Present Moment


Have you ever found yourself lost in thought during yoga class? Don’t worry, you’re not a bad yogi and you’re definitely not alone! For the most part, we spend much of our waking hours absorbed in thoughts about anything other than what we’re doing in that moment, including during yoga class. Although, the practice of yoga is meant to bring us into the present moment, and usually does, we are human, after all, with minds that like to wander.

The ability we have to remember the past and dream about the future can be a powerful tool in our lives, however it can also be riddled with regret and worry. Furthermore, it seems the present stands little chance in the modern world of constant distraction supplied by media, internet, social networking, ads, cell phones, etc. The disadvantages to this way of being are numerous, and countless studies have been done proving the benefits of present moment awareness. For starters, being in the present moment can reduce stress and anxiety as well as give us much needed perspective on how we view the past and future. It can bring greater mental clarity and even help us navigate change and challenges with a more positive outlook.

So why don’t we do this all the time? Well, it seems our brains do not always want to comply. The good news is that we have practices available to help retrain the mind to harness the power of the present. The technique known as “mindfulness” is one such tool that has been used for centuries. It is most commonly associated with Buddhism, as early teachings of the Buddha describe “sati” (clear awareness) as a way to free the mind from suffering through specific practices outlined in the Satipatthani Sutta that are still used today.

Mindfulness is characterized as moment-to-moment awareness or the state of being fully present in whatever we’re doing, whether washing dishes, meditating, or talking to a friend. It is paying attention on purpose in an active, engaged manner so that we are fully aware of what we are doing and thinking as it occurs. As Sam Harris, in his book Waking Up states, “Being mindful is not a matter of thinking more clearly about experience; it is the act of experiencing more clearly, including the arising of thoughts themselves.” Thus, mindfulness is experiencing what we are experiencing as we are experiencing it.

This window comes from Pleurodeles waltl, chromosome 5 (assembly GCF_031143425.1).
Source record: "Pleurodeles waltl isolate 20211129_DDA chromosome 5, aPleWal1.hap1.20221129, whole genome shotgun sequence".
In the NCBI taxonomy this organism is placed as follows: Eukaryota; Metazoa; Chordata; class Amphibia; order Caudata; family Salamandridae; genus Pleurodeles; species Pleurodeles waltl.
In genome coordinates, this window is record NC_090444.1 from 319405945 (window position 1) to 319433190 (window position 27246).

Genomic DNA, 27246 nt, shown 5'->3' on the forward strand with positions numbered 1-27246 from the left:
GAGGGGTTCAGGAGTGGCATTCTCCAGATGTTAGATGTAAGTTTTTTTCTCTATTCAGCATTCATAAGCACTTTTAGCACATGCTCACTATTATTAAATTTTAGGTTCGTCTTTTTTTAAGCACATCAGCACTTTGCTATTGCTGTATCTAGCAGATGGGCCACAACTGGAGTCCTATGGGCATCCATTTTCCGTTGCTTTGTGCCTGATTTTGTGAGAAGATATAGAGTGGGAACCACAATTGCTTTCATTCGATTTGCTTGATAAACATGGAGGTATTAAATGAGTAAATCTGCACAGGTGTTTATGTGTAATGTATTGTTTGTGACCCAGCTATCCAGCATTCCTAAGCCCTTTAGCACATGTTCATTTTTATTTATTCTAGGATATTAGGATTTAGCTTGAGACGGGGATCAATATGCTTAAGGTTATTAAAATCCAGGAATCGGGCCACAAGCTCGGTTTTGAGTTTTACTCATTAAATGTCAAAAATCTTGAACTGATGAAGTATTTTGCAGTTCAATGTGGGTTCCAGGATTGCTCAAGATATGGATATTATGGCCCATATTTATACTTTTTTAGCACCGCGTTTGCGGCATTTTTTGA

Sounds good, right? So how do we do it? In yoga class we are often brought into this state of being by way of maintaining focus on the breath, bodily sensation, or simply by concentrating on how to make the shapes the instructor is describing. You may have even found that it comes easier with a regular practice as repetition is one way the mind learns to operate differently. Like anything, it takes practice, and practice is what we do, not just once but repeatedly over time.

One of my favorite ways, other than yoga, is by spending time outdoors and focusing my attention on a natural element. This not only cultivates present moment awareness but also connects me to a sense of my place within the greater earth ecosystem. This practice can be done anywhere on anything in nature at any time for as long as suits you.

Find a quiet spot on the beach, remove your shoes, and feel your feet in the sand and upon the earth. Take a comfortable seat facing the ocean, sitting in the sand, on a blanket, in a chair, or however you are most comfortable. Spend a few moments taking in the view, moving your sight across the ocean, the horizon, and along the beach. Then rest your focus on one area or thing and relax into simply watching and noticing every aspect of it, without judgment or mental commentary. Allow yourself to just simply be in the presence of this natural element as it is. Remain for as long as your concentration allows. If you find your mind wondering off in thought, bring your focus back to your object of attention. As you remain longer, you’ll find that you can notice finer and finer details, opening up broader and broader awareness.

Mary Bolton